This morning the Federal Circuit issued two nonprecedential opinions: one in a patent case appealed from the Patent Trial and Appeal Board, and one in a veterans case appealed from the Court of Appeals for Veterans Claims. Here are the introductions to the opinions.
Snyders Heart Valve LLC v. St. Jude Medical, LLC (Nonprecedential)
This is the second time we have considered this appeal. We previously vacated and remanded the inter partes review (“IPR”) at issue in this appeal for rehearing by the Patent Trial and Appeal Board (“Board”) pursuant to our opinion in Arthrex, Inc. v. Smith & Nephew, Inc., 941 F.3d 1320 (Fed. Cir. 2019). Snyders Heart Valve LLC v. St. Jude Med., LLC, 825 F. App’x 888 (Fed. Cir. 2020), cert. granted, judgment vacated sub nom. Iancu v. Fall Line Pats., No. 20-853, 2021 WL 2637823 (U.S. June 28, 2021). In that opinion, we reached only Snyders Heart Valve LLC’s (“Snyders”) arguments under the Appointments Clause. We did not address the merits of the Board’s decision. The United States of America, which intervened in the appeal, sought certiorari to challenge our remand. After its decision in United States v. Arthrex, Inc., 141 S. Ct. 1970 (2021), the Supreme Court vacated and remanded the matter to us for reconsideration in light of its decision. Iancu, 2021 WL 2637823. On remand, Snyders waives its Appointments Clause challenge and asks that we address its appeal on the merits. We do so and reverse the Board’s determination that the challenged claims are unpatentable because that finding rests on an erroneous claim construction.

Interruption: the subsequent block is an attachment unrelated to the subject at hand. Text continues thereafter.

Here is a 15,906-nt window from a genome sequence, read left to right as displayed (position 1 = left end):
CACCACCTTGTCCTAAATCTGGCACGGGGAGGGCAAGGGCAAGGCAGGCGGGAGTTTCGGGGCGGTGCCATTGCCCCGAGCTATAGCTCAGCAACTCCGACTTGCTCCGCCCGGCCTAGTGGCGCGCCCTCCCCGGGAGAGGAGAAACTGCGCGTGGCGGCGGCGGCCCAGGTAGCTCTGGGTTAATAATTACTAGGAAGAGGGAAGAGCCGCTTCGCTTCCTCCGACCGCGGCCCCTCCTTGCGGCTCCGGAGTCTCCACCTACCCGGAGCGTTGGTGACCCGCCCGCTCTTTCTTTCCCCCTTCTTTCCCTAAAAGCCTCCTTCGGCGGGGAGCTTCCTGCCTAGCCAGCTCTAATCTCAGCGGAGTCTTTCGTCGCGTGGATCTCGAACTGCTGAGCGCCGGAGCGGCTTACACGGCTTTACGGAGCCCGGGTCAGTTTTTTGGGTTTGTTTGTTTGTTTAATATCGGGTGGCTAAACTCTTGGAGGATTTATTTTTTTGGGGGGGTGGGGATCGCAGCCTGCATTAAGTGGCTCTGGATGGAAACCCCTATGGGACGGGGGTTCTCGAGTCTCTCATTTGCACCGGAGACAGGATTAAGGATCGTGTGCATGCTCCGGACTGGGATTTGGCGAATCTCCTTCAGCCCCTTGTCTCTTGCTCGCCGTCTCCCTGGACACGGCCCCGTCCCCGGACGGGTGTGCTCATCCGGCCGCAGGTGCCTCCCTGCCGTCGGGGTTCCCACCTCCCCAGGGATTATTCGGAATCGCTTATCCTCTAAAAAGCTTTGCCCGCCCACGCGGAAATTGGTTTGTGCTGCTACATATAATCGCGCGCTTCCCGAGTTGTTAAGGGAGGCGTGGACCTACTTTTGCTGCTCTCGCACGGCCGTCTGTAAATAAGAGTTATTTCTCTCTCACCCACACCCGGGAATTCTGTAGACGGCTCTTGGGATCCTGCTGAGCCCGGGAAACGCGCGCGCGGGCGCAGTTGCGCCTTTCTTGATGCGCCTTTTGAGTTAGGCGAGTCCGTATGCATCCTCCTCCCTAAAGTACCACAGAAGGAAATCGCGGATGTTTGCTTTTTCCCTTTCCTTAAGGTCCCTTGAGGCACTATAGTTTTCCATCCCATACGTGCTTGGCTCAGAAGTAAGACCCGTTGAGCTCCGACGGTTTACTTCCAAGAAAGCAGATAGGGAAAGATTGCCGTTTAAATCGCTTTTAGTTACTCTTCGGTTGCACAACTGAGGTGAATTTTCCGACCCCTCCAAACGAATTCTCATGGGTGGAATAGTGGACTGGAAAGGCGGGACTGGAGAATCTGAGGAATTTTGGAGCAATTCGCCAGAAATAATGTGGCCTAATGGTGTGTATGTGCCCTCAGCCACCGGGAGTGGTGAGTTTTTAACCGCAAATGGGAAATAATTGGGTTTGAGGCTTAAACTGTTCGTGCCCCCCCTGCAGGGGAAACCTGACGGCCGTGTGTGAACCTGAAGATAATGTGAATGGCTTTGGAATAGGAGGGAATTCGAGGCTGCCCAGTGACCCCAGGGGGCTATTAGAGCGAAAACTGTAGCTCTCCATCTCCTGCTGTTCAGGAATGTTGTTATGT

Clay v. McDonough (Nonprecedential)
Willie Clay appeals from the decision of the Court of Appeals for Veterans Claims (“the Veterans Court”) affirming a decision of the Board of Veterans’ Appeals (“the Board”) deducting previously paid, non-service connected pension benefits received by Clay from subsequently awarded, retroactive service-connected disability compensation for the same time period. See Clay v. McDonough, No. 20-1311, 2021 WL 743875 (Vet. App. Feb. 26, 2021) (“Decision”). Because Clay raises only factual issues over which we lack jurisdiction, we dismiss the appeal.